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More high-risk surgical patients are choosing breast reconstruction procedures after mastectomy
American College of Surgeons
The number of breast cancer patients undergoing immediate breast reconstruction operations after mastectomy has grown steadily over the past 15 years, most notably among women who were once considered too high-risk for reconstruction procedures according to new research findings published in the October 2014 issue of the Journal of the American College of Surgeons. The team of investigators from Memorial Sloan Kettering Cancer Center, New York City, analyzed data from the National Cancer Data Base (NCDB) of the American College of Surgeons and the American Cancer Society, and looked at more than 1 million women who underwent mastectomy due to breast cancer between 1998 and 2011.
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Many lung cancer clinical trials exclude prior cancer patients
News-medical.net
Lung cancer clinical trials exclude a substantial proportion of patients due to a history of prior cancer, as shown in an analysis by cancer researchers at UT Southwestern Medical Center. Among more than 50 lung cancer clinical trials examined, more than 80 percent excluded patients with prior cancer from participating, according to the study published in the Journal of the National Cancer Institute. The exclusion criterion was even applied in more than two-thirds of trials in which survival was not the primary endpoint.
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Scientists detect early sign of pancreatic cancer
CBS News
Researchers say they've identified a sign of early development of pancreatic cancer, a leading cause of cancer death. And, they add, their discovery might lead one day to a new test to detect the disease in its initial and more treatable stages. The early sign is an increase in levels of certain amino acids, and this occurs before patients develop symptoms and the disease is typically diagnosed. The finding came from analyses of blood samples from 1,500 people taking part in large health-tracking studies.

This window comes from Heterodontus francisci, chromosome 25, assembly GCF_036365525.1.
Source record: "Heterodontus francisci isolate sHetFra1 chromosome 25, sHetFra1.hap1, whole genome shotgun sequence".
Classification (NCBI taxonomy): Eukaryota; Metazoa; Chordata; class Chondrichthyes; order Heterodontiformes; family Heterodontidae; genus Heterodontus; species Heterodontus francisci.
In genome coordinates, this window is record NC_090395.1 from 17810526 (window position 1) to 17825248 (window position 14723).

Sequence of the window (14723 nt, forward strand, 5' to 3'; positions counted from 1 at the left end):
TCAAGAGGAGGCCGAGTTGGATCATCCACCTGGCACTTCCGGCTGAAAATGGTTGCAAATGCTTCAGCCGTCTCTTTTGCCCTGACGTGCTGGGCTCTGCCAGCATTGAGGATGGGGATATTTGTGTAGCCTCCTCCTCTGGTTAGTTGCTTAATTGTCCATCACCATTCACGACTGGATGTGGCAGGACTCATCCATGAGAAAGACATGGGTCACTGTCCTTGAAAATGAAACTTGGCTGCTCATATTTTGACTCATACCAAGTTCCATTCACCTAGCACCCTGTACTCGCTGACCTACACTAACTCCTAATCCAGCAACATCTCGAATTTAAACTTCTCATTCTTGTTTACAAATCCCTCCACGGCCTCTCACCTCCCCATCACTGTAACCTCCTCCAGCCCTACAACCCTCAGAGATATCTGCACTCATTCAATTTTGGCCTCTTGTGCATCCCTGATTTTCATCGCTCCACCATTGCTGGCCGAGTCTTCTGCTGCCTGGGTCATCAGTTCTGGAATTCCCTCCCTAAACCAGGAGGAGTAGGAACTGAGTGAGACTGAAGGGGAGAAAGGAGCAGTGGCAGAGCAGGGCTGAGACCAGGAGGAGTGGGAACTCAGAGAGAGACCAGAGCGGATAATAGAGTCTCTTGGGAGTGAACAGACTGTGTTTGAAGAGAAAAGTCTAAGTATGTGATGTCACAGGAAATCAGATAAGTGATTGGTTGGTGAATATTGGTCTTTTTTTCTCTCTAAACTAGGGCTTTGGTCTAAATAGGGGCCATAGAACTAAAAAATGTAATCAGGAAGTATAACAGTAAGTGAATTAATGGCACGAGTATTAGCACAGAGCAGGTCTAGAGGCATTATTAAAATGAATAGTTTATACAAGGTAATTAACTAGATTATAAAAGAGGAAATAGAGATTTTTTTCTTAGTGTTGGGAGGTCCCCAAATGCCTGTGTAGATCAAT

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Obese in adolescence, colon cancer in later life?
HealthDay News via U.S. News & World Report
Obesity and inflammation in late adolescence are associated with increased risk for colon and rectal cancer in adulthood, a new study of Swedish males suggests. The 35-year study found that 16- to 20-year-olds who were obese had more than twice the risk of developing colon or rectal cancer compared with normal-weight teens. And teens with high levels of inflammation had a 63 percent increased risk of developing colorectal cancer compared with those with low levels of inflammation, researchers found.
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    Two experts discuss mammography issues on The Recovery Room Show
    NAPBC
    The Recovery Room Show recently launched a new episode discussing the benefits and controversies surrounding mammographic screening. In the episode, host Frederick L. Greene, MD, FACS, a surgical oncologist from Charlotte, N.C., and a member of the Commission on Cancer since 2000, talks with two leading experts in the field. The show includes a discussion on common concerns with mammography, the role of insurance companies, MRIs, and a high-profile recent Canadian study that cast doubt on the abilities of the screening tool.
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    Driving cancer cells to suicide
    Phys.org
    Ludwig Maximilian University of Munich researchers report that a new class of chemical compounds makes cancer cells more sensitive to chemotherapeutic drugs. They have also pinpointed the relevant target enzyme, thus identifying a new target for anti-tumor agents. Researchers led by LMU's professor Angelika Vollmar and professor Stephan Sieber of the Technische Universität München have identified a class of chemicals that represent a potential new weapon in the fight against malignant tumors.